NewsOne Featured Video

Dr. Jerome McNeil (pictured), leader of the historic 150-year-old Dallas institution the Christian Chapel Temple of Faith CME Church, preached his usual passionate and animated sermon on Sunday morning, exited his pulpit, then, seconds later, collapsed and died in the sanctuary, reports the Daily Mail.

SEE ALSO: Eye Candy! Top 10 Hottest Male Athletes To Watch At 2012 Olympics [PHOTOS]

Want to Keep Up With LIKE Us On Facebook!

McNeil, who was 63-years-young, was the senior pastor of the one of the oldest African-American churches in Dallas for more than 20 years.  Under his leadership, the church’s membership grew to more than 7,000, making it one of the largest in the Christian Methodist Episcopal (CME) denomination.

SEE ALSO: Black Doctor: Can Your Soap Cause Diabetes? 

McNeil ‘s life served as a testament of hard work and dedication.  He held a Ph.D. in Counseling Psychology and used it to serve troubled youths and families in crisis.  McNeil was hired as the highest-ranking African American in Dallas County in 1981, when he was named Assistant Director for the Dallas County Juvenile Department.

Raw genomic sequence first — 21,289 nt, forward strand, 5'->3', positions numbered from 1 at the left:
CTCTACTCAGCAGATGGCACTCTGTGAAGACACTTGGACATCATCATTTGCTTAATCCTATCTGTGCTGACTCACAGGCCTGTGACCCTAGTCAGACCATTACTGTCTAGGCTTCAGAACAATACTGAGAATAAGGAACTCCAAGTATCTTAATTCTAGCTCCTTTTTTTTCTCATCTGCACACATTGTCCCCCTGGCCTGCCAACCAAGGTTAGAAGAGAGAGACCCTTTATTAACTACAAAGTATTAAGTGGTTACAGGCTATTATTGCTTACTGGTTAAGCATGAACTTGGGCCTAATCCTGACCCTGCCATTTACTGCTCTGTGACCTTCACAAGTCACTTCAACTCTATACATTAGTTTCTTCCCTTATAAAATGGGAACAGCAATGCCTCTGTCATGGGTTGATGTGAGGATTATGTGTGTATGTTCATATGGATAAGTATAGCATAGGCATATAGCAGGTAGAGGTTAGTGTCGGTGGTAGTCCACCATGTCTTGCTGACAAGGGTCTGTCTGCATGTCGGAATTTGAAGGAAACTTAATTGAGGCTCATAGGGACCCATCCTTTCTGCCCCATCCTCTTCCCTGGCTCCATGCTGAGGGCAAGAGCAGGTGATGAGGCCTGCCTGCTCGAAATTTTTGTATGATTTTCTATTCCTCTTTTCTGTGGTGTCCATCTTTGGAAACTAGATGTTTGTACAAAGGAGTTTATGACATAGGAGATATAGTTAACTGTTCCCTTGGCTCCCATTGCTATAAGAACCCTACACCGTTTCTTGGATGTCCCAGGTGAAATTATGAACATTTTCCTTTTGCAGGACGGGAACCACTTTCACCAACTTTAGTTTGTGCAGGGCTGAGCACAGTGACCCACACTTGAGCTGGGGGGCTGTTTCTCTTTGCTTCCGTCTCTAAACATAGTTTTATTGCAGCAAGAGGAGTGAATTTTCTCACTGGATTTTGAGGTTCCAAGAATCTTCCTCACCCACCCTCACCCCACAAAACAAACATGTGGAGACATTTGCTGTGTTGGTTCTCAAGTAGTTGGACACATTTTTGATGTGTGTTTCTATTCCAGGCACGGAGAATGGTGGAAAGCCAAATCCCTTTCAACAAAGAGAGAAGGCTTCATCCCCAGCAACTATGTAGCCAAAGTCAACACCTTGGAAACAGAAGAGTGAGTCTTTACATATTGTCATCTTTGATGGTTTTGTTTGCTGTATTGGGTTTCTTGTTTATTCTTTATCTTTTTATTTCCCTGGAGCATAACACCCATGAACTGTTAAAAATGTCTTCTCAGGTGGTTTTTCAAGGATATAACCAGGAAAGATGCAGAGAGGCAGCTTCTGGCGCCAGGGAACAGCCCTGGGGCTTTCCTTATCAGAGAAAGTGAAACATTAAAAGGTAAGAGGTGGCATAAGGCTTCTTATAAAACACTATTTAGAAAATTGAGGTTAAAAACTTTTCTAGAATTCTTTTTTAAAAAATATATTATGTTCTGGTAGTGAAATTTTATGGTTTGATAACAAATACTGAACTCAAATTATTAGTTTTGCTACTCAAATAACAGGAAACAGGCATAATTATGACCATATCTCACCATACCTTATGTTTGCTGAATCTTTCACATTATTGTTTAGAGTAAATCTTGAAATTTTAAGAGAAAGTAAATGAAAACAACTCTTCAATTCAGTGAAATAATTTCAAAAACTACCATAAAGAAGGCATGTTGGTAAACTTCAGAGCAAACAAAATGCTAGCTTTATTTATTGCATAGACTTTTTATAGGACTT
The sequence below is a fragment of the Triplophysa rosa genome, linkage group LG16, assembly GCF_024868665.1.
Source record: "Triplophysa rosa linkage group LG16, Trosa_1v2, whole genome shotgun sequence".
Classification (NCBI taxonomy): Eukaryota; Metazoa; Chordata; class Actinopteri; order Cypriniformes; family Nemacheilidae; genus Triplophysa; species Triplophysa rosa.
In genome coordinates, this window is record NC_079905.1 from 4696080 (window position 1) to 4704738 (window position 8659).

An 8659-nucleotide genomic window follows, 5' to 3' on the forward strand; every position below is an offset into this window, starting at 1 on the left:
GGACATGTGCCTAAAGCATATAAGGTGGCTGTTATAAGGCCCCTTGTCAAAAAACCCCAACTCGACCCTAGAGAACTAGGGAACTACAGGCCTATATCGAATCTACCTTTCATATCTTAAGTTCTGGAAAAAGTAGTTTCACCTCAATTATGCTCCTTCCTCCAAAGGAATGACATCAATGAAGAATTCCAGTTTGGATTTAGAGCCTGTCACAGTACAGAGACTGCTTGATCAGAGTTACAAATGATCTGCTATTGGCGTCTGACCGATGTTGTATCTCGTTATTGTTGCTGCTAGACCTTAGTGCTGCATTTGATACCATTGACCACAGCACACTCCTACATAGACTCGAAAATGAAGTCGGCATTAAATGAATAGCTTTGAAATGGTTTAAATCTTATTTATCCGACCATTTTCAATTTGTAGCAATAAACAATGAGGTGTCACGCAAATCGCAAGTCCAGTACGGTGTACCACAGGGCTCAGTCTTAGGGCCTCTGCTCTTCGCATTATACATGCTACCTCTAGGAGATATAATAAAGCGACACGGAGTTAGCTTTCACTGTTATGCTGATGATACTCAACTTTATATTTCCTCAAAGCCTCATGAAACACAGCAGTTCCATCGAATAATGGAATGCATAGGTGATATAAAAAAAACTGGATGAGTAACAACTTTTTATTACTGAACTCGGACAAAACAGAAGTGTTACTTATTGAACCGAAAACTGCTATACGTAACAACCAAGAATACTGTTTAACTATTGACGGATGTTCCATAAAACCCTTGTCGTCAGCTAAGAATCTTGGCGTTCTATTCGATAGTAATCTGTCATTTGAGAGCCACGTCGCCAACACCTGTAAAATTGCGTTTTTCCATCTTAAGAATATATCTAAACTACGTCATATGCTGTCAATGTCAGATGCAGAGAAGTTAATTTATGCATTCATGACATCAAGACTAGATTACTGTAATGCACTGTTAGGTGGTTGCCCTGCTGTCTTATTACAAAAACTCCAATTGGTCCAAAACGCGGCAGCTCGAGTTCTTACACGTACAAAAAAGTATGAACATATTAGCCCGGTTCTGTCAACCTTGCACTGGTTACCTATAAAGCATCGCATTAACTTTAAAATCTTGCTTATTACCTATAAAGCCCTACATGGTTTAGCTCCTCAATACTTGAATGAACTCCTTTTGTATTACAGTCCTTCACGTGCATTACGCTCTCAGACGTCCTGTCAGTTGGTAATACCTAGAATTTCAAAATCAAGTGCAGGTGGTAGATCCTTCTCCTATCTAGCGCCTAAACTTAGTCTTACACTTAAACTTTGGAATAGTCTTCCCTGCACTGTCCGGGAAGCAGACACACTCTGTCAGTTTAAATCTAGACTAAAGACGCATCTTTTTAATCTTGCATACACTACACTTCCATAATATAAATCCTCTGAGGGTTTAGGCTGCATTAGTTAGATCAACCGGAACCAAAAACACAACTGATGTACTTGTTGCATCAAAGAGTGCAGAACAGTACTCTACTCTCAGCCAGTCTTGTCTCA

SEE ALSO: Five Largest Malls In America: Do You Know ‘Em?

In 1983, he became the first African-American Family Court Investigator and Counselor for Dallas County.

McNeil’s sweeping ministry included being a founding member of the African-American Pastors Coalition and serving on the executive board of the Texas Alliance for Good Government.  He was appointed by late-Governor Ann Richards to serve on the Texas Marriage and Family Licensing Board for a 3-year term.

SEE ALSO: LL Cool J Describes Post-Whitney Grammys

McNeil was also a board member of Philips School of Theology in Atlanta, an adjunct faculty member at the school of social work at the University of Houston and the University of Texas at Arlington, and an instructor at Texas College in Tyler.

The man who was a nationally known evangelist, counselor, teacher, speaker, and author had a passion for helping those in need.  Ironically, before his unexpected demise, McNeil passed a plaque next to his pulpit that read, “Preach as never to preach again. As a dying man to dying men,” which was a quote by the 16th century English church leader Richard Baxter.

And McNeil did just that right up until his end.

The passionate preacher leaves behind his wife, Billye, of 39 years and two daughters, Charla and Vanita.  McNeil’s celebration of life services have been held every day, starting Wednesday with the final one slated for Saturday at his home church.


Penn State Students Guard Paterno Statue

Inmate Gets Executed With Single Drug